Adobe Creative Cloud Takes Flight

Videomaker by

Adobe launches a new era with its Creative Cloud family of software and services for the creative community. The traditional software of the former Creative Suite is now more streamlined and robust than ever before. New programs and coinciding services take advantage of today’s networking bandwidth to provide a platform that will generate new means of content creation and delivery.

On June 17, 2013, Adobe released the latest upgrade to its bundle of creative software in the form of Adobe Creative Cloud. This is a meteoric shift from Adobe’s former packages under the Adobe Creative Suite moniker. The Creative Cloud contains all the familiar applications, upgraded to meet new technical and creative demands, it also offers everything else. Creative Cloud offers applications and services that weren't offered in the Creative Suite packages. Creative Cloud is more than a software service, it is a platform built to encourage innovation and collaboration. An apparent trend throughout the Creative Cloud is the increased integration of applications through online services. This may create some new and more efficient workflows. For more on the specific application upgrades as they pertain to the video professional and enthusiast, check out the article, "Adobe Creative Cloud" in this issue.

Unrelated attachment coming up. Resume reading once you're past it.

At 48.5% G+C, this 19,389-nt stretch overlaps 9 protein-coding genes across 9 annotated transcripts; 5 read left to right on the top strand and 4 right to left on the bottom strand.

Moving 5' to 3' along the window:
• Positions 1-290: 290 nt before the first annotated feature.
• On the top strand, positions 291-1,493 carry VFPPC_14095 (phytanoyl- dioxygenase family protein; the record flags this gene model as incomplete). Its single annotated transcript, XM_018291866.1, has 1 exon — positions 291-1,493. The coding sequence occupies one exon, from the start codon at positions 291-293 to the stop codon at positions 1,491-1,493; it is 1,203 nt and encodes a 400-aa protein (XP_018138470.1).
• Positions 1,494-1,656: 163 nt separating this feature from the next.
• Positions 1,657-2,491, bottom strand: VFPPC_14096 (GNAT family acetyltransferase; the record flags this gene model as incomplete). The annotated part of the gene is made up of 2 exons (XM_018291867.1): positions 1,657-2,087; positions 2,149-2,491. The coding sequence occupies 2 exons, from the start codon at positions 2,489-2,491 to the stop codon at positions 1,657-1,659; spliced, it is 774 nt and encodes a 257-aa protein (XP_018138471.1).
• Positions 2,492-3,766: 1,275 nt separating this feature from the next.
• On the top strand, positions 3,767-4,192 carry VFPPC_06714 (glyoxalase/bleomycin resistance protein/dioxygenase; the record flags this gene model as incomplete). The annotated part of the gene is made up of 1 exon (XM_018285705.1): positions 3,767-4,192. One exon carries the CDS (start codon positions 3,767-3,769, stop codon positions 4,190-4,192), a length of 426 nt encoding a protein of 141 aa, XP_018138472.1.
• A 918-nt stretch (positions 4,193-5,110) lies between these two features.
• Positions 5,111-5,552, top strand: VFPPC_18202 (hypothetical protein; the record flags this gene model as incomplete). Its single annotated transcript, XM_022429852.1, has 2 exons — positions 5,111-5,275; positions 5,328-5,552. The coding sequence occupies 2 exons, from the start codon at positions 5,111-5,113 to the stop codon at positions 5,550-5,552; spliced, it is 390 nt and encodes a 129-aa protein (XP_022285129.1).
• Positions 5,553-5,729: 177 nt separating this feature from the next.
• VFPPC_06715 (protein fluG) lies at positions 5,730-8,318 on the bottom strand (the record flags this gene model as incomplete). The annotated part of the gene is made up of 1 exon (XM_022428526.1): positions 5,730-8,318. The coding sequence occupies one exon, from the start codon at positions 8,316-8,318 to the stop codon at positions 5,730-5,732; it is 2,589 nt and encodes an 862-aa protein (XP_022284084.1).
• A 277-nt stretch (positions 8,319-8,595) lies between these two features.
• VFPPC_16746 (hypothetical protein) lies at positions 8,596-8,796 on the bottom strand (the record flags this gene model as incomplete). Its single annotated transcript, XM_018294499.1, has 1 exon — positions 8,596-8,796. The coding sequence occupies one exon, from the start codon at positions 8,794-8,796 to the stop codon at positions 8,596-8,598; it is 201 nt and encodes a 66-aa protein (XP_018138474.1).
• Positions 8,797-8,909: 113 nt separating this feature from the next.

The video community responded to the Creative Cloud shift with mixed emotions. There were many voices of outrage and disappointment. The software, services, and their capabilities aren’t the point of contention. It’s the shift to a software subscription from the conventional purchase options that has users in an uproar. Some of the outrage can be tempered with an objective view of the subscription services, as well as the pricing, but a consistent point of dissent is based on the principle of subscribing or “renting” the software.

Purchasing Options Revisited

The launch of Adobe Creative Cloud, as the sole means of delivery for Adobe's latest creative software, generated a great deal of debate because of one major change, how the software is purchased and distributed. Prior to Creative Cloud, Creative Suites were released in various packages based on a perpetual software license. The licensee would purchase the software and the purchase would allow the user to use that edition of the software so long as they didn’t transfer that license to another party. It was buy once and use it indefinitely. When upgrades were released, the license holder had the option to purchase a software upgrade or continue on with their current version of the software. Users who wanted to remain current with their software would purchase the upgrade and users who felt they possessed what they needed were able to skip the upgrades without having to make further purchases. read more...

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